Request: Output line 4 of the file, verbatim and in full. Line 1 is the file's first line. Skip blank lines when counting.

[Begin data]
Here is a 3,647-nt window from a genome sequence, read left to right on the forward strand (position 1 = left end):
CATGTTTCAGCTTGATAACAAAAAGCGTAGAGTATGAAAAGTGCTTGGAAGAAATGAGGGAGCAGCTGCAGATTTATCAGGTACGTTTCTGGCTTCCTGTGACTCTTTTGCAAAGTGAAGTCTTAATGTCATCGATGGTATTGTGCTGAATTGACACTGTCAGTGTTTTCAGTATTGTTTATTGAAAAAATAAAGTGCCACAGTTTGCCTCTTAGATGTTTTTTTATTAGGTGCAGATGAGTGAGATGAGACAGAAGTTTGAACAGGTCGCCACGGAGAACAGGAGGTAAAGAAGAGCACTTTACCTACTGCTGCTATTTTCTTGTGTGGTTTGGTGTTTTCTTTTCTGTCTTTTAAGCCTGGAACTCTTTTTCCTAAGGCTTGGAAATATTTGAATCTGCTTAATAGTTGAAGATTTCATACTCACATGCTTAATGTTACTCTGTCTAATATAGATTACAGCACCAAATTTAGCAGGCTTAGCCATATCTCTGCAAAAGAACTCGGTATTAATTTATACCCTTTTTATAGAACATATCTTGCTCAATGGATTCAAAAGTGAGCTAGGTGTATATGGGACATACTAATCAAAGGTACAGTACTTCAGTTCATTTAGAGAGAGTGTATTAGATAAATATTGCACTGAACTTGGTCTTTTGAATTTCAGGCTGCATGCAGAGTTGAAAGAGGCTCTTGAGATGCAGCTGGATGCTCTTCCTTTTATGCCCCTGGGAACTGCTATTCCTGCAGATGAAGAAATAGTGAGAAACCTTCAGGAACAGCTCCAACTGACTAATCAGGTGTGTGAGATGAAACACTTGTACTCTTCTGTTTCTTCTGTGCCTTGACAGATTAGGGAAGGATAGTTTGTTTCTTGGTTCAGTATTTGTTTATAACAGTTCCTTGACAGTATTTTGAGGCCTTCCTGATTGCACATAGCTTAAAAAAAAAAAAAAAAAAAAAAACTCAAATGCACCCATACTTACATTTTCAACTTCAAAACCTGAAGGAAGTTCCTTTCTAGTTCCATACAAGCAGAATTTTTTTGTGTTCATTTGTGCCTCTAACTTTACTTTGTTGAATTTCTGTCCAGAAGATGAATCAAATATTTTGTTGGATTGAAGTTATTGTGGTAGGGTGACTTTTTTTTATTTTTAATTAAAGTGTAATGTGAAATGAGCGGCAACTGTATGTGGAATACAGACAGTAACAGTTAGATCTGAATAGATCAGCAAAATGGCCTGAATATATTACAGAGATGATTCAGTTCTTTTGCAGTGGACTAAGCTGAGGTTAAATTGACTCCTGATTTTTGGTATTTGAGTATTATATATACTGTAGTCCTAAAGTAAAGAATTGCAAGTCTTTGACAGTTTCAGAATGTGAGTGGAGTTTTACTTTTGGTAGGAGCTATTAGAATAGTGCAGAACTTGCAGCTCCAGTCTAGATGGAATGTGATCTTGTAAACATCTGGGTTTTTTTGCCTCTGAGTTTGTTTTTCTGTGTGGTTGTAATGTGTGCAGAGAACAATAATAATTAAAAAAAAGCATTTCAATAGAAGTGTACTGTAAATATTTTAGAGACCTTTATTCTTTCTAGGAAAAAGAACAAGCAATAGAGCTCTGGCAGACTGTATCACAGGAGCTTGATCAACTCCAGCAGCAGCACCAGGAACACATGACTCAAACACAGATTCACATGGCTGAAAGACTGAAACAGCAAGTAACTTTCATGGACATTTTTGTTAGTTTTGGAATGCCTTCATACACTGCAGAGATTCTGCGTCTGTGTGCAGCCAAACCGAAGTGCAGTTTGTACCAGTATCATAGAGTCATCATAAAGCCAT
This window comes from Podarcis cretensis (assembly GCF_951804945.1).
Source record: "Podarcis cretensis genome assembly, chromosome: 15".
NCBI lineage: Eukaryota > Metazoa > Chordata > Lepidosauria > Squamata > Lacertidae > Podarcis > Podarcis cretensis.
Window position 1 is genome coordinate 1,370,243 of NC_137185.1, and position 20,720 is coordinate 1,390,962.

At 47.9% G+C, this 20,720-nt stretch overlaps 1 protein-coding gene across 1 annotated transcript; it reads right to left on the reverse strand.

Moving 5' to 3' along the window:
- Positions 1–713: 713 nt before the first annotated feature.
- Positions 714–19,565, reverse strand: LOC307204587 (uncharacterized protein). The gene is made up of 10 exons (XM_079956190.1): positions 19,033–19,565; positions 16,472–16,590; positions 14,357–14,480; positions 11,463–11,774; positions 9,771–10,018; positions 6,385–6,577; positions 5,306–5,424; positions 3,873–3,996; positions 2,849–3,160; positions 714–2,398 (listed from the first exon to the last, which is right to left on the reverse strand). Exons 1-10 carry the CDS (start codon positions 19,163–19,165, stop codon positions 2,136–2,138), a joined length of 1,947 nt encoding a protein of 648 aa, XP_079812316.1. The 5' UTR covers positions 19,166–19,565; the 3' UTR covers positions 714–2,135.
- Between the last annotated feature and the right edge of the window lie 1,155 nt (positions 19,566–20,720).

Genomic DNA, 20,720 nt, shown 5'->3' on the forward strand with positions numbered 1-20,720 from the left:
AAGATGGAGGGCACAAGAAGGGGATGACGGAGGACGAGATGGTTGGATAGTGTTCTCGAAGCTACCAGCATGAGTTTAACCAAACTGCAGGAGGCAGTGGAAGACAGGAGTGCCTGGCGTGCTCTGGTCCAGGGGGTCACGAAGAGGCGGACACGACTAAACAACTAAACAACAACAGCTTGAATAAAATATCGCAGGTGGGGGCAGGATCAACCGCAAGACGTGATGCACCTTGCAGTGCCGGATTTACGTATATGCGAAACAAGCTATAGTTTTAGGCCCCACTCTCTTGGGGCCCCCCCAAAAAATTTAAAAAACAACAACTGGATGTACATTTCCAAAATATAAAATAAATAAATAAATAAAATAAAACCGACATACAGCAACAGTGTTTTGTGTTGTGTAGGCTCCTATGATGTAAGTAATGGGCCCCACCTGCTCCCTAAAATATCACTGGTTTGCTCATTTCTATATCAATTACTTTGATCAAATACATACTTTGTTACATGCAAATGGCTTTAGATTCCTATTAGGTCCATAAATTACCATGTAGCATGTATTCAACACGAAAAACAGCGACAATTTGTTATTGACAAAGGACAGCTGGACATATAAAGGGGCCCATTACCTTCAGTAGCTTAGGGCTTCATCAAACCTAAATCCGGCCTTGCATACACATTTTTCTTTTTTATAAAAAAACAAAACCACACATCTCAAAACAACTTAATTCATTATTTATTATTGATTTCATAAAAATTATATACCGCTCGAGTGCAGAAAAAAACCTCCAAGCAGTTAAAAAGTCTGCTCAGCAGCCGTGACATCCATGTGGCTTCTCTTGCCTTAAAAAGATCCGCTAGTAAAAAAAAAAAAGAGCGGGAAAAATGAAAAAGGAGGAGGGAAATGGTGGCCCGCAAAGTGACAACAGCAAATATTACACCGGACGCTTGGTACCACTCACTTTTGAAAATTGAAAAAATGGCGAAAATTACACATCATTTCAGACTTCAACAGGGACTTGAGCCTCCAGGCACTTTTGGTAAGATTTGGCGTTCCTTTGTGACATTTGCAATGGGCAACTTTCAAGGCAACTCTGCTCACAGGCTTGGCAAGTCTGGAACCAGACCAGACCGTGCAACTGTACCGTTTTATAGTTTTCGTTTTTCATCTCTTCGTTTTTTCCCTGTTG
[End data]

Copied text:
Source record: "Podarcis cretensis genome assembly, chromosome: 15".